Possible to remove salt from cooked corned beef?

So I just got a grill and tried to smoke a corned beef brisket. Before I grilled it, I followed the instructions to remove the salt by heating it on the stove in water and draining the water out several times. However, after smoking it, it is still too salty. Is there anything I can do to remove the salt at this point after it has been smoked (for about 6 hours)?



Deb1968 November 2, 2018
I would slice & simmer the salty meat in distilled water with sliced potatoes. Potatoes absorb salt. Slicing makes more surface area and simmering helps them going together longer, then you'll also have yummy potatoes.
Nancy August 1, 2017
If you are smoking a brined brisket (corned beef), you are virtually making pastrami.
Have a look at this Michael Ruhlman recipe when you plan your next round:
Arnold S. April 23, 2021
That sounds very interesting for a pastrami beef hash. Wow, never had, but now can’t imagine life without it. I will be looking for a nice brisket today. Corned beef has always been a favorite for the leftovers,; however, today I shall proceed to pastramify it
raphael75 July 30, 2017
So I wanted to let everyone know that I cut the corned beef into fairly thin slices and soaked it in water in the fridge for about 24 hours. After that, almost all the salt was gone! However, at this point we really don't want to have it because it's kind of wet and it's been through a lot. The lesson I learned is soak corned beef brisket in water way longer than the instructions say before you do anything with it.
MMH July 27, 2017
I don't think that soaking it after it's been prepared will help. I think it's time to walk away and learn from the mistake.
Arnold S. April 23, 2021
Ginger is a natural saline emolsifier, adding ginger will reduce the taste of salt and the effects of the sodium.
Ellen July 26, 2017
I always like to presoak music corned beef and change the h2o multiple times. In a rush last time, I just boiled it. After it cooled it was too salty,so I soaked it in a sink with cold h2o and covered it with ice. The next day I covered and baked it until tender,uncovered and glazed until bubbling. It was tender,juicy and no longer salty!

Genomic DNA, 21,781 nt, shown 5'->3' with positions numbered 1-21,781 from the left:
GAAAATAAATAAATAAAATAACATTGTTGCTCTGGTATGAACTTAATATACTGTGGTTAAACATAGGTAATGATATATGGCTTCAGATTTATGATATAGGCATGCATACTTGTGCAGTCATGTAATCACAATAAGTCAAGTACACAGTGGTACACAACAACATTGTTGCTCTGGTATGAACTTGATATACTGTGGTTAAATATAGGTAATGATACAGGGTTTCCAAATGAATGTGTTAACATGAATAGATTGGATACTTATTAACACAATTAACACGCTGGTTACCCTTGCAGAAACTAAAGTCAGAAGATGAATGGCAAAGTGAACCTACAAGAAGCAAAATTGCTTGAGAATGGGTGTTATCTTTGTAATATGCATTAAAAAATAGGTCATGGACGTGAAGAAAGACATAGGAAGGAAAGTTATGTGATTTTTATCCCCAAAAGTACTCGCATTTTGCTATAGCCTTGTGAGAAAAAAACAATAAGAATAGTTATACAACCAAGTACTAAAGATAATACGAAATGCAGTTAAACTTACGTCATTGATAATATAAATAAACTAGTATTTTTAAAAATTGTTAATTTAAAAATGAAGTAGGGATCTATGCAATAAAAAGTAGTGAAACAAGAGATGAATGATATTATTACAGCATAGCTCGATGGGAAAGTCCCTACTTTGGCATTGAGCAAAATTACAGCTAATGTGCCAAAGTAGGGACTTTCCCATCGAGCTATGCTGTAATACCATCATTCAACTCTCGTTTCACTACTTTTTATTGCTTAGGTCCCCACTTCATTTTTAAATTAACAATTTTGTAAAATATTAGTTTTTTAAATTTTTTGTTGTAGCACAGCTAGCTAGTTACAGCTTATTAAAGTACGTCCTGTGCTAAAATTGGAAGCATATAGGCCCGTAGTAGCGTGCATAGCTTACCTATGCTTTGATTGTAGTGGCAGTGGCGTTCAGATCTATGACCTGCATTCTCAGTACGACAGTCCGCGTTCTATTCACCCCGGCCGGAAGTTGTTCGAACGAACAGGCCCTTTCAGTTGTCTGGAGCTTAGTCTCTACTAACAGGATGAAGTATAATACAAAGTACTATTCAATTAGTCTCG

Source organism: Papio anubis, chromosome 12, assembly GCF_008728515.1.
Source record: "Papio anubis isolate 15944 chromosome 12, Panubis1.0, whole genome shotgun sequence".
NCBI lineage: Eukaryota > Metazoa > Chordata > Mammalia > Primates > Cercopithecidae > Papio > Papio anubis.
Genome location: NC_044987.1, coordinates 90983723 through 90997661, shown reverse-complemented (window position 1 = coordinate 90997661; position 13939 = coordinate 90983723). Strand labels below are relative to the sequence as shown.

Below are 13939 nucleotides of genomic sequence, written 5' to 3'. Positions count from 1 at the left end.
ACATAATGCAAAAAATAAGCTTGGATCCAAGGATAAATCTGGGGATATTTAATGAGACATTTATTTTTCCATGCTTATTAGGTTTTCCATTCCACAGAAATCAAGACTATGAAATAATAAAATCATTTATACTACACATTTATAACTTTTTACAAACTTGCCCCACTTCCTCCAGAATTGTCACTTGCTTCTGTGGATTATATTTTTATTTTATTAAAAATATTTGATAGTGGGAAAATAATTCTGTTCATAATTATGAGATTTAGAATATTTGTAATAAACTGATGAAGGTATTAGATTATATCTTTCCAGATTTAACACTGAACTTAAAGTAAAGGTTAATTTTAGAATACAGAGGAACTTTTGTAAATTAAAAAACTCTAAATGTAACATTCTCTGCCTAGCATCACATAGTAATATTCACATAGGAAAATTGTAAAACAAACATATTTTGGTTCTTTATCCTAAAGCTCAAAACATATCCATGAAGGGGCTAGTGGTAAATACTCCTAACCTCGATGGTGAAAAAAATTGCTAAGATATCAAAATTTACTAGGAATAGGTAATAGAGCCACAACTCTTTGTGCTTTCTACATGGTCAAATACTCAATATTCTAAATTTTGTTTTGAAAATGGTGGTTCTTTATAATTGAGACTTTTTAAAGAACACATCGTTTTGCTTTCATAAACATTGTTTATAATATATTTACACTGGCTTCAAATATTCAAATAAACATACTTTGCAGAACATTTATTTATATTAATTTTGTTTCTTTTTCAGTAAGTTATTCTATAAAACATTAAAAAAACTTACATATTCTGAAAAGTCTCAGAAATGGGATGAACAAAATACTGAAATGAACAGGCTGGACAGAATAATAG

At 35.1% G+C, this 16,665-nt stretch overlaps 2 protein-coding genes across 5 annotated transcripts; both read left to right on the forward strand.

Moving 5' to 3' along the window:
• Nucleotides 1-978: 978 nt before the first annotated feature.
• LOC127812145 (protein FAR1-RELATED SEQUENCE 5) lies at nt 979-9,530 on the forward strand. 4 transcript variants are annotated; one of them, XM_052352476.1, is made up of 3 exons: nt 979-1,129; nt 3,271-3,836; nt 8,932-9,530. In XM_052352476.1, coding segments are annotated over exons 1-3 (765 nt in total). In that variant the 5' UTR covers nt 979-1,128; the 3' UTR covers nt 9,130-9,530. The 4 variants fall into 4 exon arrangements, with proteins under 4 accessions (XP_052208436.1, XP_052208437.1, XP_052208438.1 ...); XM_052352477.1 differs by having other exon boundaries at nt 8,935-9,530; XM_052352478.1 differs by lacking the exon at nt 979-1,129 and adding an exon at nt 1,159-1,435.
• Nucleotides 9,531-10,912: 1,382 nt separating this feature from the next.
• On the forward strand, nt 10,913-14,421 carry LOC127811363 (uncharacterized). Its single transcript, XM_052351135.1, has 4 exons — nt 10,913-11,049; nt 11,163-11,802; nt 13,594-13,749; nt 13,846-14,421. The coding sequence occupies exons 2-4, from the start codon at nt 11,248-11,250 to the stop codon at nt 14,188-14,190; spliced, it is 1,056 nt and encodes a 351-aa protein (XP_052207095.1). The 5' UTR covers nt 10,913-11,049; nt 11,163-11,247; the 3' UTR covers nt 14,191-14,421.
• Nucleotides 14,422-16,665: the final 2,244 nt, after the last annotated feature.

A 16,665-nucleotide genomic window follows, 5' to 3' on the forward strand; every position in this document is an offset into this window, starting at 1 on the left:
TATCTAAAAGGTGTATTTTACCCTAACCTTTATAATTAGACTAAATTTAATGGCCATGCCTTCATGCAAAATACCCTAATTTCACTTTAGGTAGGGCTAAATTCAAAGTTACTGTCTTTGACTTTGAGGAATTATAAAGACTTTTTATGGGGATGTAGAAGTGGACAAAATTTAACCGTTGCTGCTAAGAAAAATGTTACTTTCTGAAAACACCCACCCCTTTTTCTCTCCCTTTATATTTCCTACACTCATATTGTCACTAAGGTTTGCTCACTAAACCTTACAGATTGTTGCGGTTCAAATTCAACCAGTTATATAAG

raphael75 July 27, 2017
Thanks for that info! I think I just needed to soak it a lot longer and/or boil it. I'm just trying to salvage it now. I've been soaking it in cold water in the fridge and replacing the water every so often. We'll see if it's edible after this. :)
raphael75 July 25, 2017
Thanks for all the replies! Do you guys think I could boil it longer to try to get the salt out? If so, would all the smokiness go away?

Voted the Best Reply!

MMH July 25, 2017
Oh my. I think the damage is done.
caninechef July 25, 2017
I wonder if the smoking/grilling concentrated the saltiness? Perhaps if the meat had just been simmered/boiled and was extremely "wet" it would have been more acceptable. Just a thought.
raphael75 July 25, 2017
It's very possible that was the problem. I didn't realize the meat itself had such a huge amount of salt in it, and I had added a rub of half salt/half pepper to the outside before smoking, so that just added to the saltiness of it. I sprayed it with a mixture of 50% water, 50% apple cider vinegar every time I opened the grill top to make sure it wouldn't dry out, and I also had a water pan on the grill. But despite all that, it still tastes like a salt mine. :)
scruz July 24, 2017
a couple of years ago costco gave refunds for a very good brand that people complained was too salty. the second one i parboiled, changing water twice. still too salty. i tried using small bits as a condiment in dishes but there was just too much and it was too salty. i had to dump both. the following year i bought same brand and it was really good. to sum up: i've never found a way to de salt anything brined. had some beautiful salmon i froze in salted water and i must have used too much salt. had to dump it. i recently rubbed a chicken inside and out and left it and then removed the salt before cooking. too salty.
Nancy July 24, 2017
Right...the beef may just be WAY too salty. My suggestions are useful for food only SLIGHTLY too salty.
MMH July 24, 2017
I've never seen directions which said to soak it. Corned beef is brined which a process of osmosis that draws the salt and flavor across the membrain to season and prepare it. At the same time, I've cooked many without soaking and never found them too salty. I think your result is the nature of the beast.
Nancy July 24, 2017
Agree with MMH.
Corned beef is, by definition, salty.
If too much for your taste, mute the saltiness by serving the beef with other unsalted or less-salted foods: in sandwiches, casseroles, with noodles or potatoes, as part of an omelet, to garnish a chopped salad.
raphael75 July 25, 2017
MMH, the instructions I followed were here:


Nancy July 26, 2017
Raphael75...sorry about your results.
I was worried that the recipe might have given you a bum steer, so I just read the one you linked.
It had only a spice rub in its directions (coriander, onion powder, etc & some pepper), not an additional salt-pepper rub. That addition is where I think you went wrong.
I generally (and especially with an expensive cut of meat) make a recipe once through as written.
Then, if it's not great, don't repeat...there are too many good ones out there.
But if it's good and needs tweaking, I start on the second time around to tinker with ingredients, timing, technique.
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